He had borrowed his mother’s car after murdering seven people in Highland Park and driven to Madison, Wisconsin, where he came across another parade.

‘He seriously contemplated using the firearm in his vehicle to commit another shooting in Madison,’ said Lake County Major Crime Task Force spokesman Christopher Covelli in a news conference.

Crimo also had about 60 rounds of ammunition on him, according to police. 

‘[But] there are indications he didn’t put enough planning forward to commit another attack,’ said Covelli.

The Kel Tec website describes the gun as ‘Light/Compact/Effective,’ and says ‘It tucks away nicely in situations where space is limited, but it’s quick to deploy in situations where time is of the essence.’

‘At the end of the day, the SUB2000 is simply fun to shoot.’

A Remington 700 rifle similar to one owned by Crimo

A Glock 43 pistol similar to one owned by Crimo

Photos of same types of weapons Crimo owned. He used a Smith & Wesson M&P similar to the top photo in the shooting. He also owned a Remington 700 rifle (bottom left) and a Glock 43 pistol (bottom right)

The rifle is one of at least five guns Crimo owns, including the Smith & Wesson M&P 15 he used in the Highland Park shooting, a shotgun, a Remington 700 rifle, and a Glock 43 pistol.

 Crimo was able to purchase the rifle he used in the shooting despite being branded as a ‘clear and present danger’ in a 2019 Highland Park Police report.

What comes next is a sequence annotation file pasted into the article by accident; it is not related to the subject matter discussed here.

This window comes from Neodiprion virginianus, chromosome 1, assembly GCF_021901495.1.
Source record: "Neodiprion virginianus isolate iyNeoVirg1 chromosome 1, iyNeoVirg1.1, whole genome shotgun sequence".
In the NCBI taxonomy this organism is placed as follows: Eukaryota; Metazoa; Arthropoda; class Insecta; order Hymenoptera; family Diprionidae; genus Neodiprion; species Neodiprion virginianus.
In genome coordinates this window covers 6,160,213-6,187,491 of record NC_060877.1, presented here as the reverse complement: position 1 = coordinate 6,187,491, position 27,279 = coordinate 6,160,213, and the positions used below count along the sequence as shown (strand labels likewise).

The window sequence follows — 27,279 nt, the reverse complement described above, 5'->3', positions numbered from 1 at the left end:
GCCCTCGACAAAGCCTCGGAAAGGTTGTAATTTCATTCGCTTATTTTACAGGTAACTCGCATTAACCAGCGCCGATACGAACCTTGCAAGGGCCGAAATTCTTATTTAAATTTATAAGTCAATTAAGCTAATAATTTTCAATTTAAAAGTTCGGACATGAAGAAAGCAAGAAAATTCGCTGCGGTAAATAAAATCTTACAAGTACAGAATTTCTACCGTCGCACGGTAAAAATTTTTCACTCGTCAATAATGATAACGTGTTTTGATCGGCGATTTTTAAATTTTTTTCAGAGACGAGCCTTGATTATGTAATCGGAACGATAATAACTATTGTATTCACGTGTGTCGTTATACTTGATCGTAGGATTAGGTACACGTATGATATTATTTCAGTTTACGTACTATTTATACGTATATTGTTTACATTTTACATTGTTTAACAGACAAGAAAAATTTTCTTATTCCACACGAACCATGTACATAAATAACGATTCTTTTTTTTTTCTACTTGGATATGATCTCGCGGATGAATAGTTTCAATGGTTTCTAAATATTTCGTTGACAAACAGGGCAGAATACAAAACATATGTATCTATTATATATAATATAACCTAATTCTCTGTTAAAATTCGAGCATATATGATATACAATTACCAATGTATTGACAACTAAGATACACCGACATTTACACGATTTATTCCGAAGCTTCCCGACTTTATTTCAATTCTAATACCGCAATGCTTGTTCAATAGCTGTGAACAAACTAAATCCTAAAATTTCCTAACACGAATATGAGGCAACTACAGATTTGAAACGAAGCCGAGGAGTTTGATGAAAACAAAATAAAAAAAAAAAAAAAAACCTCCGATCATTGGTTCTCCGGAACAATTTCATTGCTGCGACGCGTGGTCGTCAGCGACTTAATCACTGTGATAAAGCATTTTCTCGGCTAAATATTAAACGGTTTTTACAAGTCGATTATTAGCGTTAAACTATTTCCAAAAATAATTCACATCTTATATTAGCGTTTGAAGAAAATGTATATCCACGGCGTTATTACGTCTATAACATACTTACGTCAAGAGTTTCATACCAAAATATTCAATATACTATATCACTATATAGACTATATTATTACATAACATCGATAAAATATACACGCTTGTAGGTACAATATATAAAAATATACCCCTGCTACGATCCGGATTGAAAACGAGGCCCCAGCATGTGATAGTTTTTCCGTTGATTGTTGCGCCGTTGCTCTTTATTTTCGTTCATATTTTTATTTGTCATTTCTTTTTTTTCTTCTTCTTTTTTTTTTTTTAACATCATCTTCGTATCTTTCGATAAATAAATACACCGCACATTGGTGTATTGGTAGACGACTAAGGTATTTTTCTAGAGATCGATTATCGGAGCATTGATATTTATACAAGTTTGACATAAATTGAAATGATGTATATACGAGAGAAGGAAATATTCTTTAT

Police had confiscated a large collection of knives from the then-19-year-old after he threatened to ‘kill everyone’ in his family. He also threatened to commit suicide. 

Crimo was never charged in that incident, and his parents filed no red flags over mental health concerns.

Despite the threats of violence, Crimo’s father signed the forms allowing his son to apply for the FOID card mere weeks later. 

He was dressed in all-black, wore his long dark hair draped over one eye and shifted on his feet as he appeared via Zoom from a room in the Lake County Jail.

He was dressed in all-black, wore his long dark hair draped over one eye and shifted on his feet as he appeared via Zoom from a room in the Lake County Jail.

He was dressed in all-black, wore his long dark hair draped over one eye and shifted on his feet as he appeared via Zoom from a room in the Lake County Jail.

Speaking to The New York Post, Robert Crimo Jr. (above) shouldered no blame for his son's shooting and said he had 'zero' responsibility

Speaking to The New York Post, Robert Crimo Jr. (above) shouldered no blame for his son’s shooting and said he had ‘zero’ responsibility

Even though Illinois uses a red-flag system to prevent potentially violent individuals from buying guns, Crimo passed four police background checks and was given the green light to purchase the weapon he would use to murder seven people with.